What is is command doing?

  1. ssh [email protected] is establishing the SSH connection to pc-2 with the user “user”. In your case, the user and IP address might be different e.g [email protected].
  2. -L 5901:127.0.0.1:5901 is telling SSH agent to create a tunnel using local port 5901 and bind it to the remote machine address 127.0.0.1 on port 5901. The address on the remote machine might be different so that’s why we ran the virsh command to find it.

Now that the SSH tunnel is established connect to the VM via VNC. You can use any remote viewer software like Remmina, TightVNC, or even Remote Viewer (part of Virtual Machine Viewer). Simply connect with the following parameters.

vnc://localhost:5901

And the VNC connection should open up and start working. You can do everything you could locally via a remote VNC connection. Once you are done simply close the VNC connection and exit the SSH session.

In this tutorial I showed how to this in KVM but VirtualBox and VMware have their own methods of doing this. Simply search for “headless” virtual machine for each to find out how to accomplish the same procedure.

Congrats, you are now running a headless VM with a secure connection. SSH is cool tool that can do alot and if you combine it with other tools you can accomplish even more.

 

New Year, New Setup

Ubuntu 19.10 Desktop

I began the new year by buying a new 500GB SSD. My laptop had 2 drives: a 32GB SSD was my /root drive and a 120GB SSD was /home partition. This served me just well but obviously I would run out of space quickly if I was working with virtual machines. With a new drive I had to make the decision to start from scratch or use backups. I decided to start from scratch mainly because I wanted a clean and fast experience.

Operating System

Though I have used Pop!OS in the past this time around I decided to install Ubuntu 19.10. I have Ubuntu 19.10 installed on my desktop and I really enjoyed it’s speed and perfomance. Plus it helps to know that both my laptop and desktop are running the same OS and version. Other distro’s I considered were: Fedora, and Manjaro.

Theme

I recently came acros the Dracula theme for Emacs and I decided I needed this theme everywhere. Luckily you can go to https://draculatheme.com/ and see all the theme options for a lot of apps.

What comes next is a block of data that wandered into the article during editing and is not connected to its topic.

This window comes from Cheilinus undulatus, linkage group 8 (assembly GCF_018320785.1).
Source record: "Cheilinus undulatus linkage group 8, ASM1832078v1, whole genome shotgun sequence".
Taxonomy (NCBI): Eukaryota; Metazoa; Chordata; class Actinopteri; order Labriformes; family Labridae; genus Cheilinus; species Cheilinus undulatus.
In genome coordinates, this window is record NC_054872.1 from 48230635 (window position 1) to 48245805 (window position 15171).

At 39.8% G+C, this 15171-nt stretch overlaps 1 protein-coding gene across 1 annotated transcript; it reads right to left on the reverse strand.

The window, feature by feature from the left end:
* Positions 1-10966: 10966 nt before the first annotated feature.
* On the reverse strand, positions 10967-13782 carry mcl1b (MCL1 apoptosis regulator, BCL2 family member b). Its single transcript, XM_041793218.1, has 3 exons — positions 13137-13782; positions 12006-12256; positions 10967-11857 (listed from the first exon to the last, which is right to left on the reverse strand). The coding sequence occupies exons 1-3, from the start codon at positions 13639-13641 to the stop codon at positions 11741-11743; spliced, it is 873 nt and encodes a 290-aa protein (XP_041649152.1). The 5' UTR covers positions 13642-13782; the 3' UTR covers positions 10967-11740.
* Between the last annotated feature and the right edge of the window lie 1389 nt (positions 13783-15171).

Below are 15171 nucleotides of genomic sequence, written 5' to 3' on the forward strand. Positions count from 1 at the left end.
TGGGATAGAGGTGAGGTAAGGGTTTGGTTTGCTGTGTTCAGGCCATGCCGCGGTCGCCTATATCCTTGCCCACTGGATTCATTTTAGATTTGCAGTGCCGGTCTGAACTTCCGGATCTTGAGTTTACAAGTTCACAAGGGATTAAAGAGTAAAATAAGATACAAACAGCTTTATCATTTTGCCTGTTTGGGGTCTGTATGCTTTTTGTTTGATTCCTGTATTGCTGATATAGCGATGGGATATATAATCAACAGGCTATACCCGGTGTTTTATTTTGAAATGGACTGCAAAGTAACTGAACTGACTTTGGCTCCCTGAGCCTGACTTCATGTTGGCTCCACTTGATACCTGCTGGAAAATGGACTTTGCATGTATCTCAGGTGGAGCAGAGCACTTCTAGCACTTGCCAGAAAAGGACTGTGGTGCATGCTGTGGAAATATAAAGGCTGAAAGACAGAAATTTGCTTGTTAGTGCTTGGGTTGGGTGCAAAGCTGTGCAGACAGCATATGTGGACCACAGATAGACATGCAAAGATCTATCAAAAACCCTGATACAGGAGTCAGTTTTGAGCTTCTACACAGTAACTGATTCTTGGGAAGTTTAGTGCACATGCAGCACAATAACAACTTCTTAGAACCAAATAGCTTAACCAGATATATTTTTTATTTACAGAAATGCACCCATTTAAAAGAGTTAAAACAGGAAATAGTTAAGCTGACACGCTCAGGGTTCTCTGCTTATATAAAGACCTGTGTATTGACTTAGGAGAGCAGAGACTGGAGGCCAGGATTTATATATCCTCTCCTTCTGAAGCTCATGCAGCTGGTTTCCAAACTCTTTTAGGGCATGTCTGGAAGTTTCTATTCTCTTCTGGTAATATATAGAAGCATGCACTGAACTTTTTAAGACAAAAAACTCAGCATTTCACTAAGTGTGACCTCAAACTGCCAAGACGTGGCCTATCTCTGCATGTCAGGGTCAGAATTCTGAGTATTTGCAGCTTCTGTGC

Apps

This is a list of my go to apps.

  1. Emacs
  2. Spotify
  3. Evolution (Email client)
  4. Audacity
  5. Tizonia (Spotify terminal client)
  6. VLC
  7. Keybase

Other apps I install depending on the use case:

  • VPN
  • Audacity
  • Open Broadcaster
  • GNOME Tweaks
  • Syncthing
  • Chromium

Configurations

Ok, so let’s talk how I setup my laptop the quickest way possible.

Sign into my Google account in GNOME online accounts.

This is to have Evolution setup as soon as it’s installed and launched.

Run my setup scripts

I came across this great post by software dev Victoria Drake. She wrote a great bash script that she uses to setup her Ubuntu laptop (or even a VM). So I cloned it and modified it for my use. Here are some key take aways.

# Snap packages

sudo snap install spotify

sudo snap install chromium

sudo snap install tizonia

# GNOME
install gnome-tweaks

# File Backup
install deja-dup
install git
install curl

# add more apps as needed

This is the script that is called to install my apps. This is only an example, in the real world I edited the script to add or remove apps that I wanted installed or removed. Another part of my setup scripts is the desktop.sh script.

# Set GNOME Settings
gsettings set org.gnome.desktop.wm.preferences titlebar-font 'IBM Plex Sans Bold 11'
gsettings set org.gnome.desktop.interface monospace-font-name 'IBM Plex Mono 13'